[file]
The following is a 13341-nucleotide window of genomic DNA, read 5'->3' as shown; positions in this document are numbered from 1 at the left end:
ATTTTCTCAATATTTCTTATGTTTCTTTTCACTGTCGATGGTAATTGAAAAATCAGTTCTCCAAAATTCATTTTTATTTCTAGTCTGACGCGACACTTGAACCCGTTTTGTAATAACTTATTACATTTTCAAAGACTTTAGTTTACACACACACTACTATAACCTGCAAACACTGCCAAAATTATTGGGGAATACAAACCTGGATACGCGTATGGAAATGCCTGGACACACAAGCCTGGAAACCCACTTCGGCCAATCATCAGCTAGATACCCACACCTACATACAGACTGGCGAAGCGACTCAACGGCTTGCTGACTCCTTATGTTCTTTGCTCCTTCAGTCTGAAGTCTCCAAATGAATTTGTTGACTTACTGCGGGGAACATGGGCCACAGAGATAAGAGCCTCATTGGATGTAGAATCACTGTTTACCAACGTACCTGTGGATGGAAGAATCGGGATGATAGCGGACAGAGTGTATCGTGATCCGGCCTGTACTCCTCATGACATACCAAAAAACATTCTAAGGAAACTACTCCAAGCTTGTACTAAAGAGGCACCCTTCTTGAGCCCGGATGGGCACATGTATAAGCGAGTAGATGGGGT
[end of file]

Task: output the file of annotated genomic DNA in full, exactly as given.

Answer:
The following is a 13341-nucleotide window of genomic DNA, read 5'->3' as shown; positions in this document are numbered from 1 at the left end:
ATTTTCTCAATATTTCTTATGTTTCTTTTCACTGTCGATGGTAATTGAAAAATCAGTTCTCCAAAATTCATTTTTATTTCTAGTCTGACGCGACACTTGAACCCGTTTTGTAATAACTTATTACATTTTCAAAGACTTTAGTTTACACACACACTACTATAACCTGCAAACACTGCCAAAATTATTGGGGAATACAAACCTGGATACGCGTATGGAAATGCCTGGACACACAAGCCTGGAAACCCACTTCGGCCAATCATCAGCTAGATACCCACACCTACATACAGACTGGCGAAGCGACTCAACGGCTTGCTGACTCCTTATGTTCTTTGCTCCTTCAGTCTGAAGTCTCCAAATGAATTTGTTGACTTACTGCGGGGAACATGGGCCACAGAGATAAGAGCCTCATTGGATGTAGAATCACTGTTTACCAACGTACCTGTGGATGGAAGAATCGGGATGATAGCGGACAGAGTGTATCGTGATCCGGCCTGTACTCCTCATGACATACCAAAAAACATTCTAAGGAAACTACTCCAAGCTTGTACTAAAGAGGCACCCTTCTTGAGCCCGGATGGGCACATGTATAAGCGAGTAGATGGGGT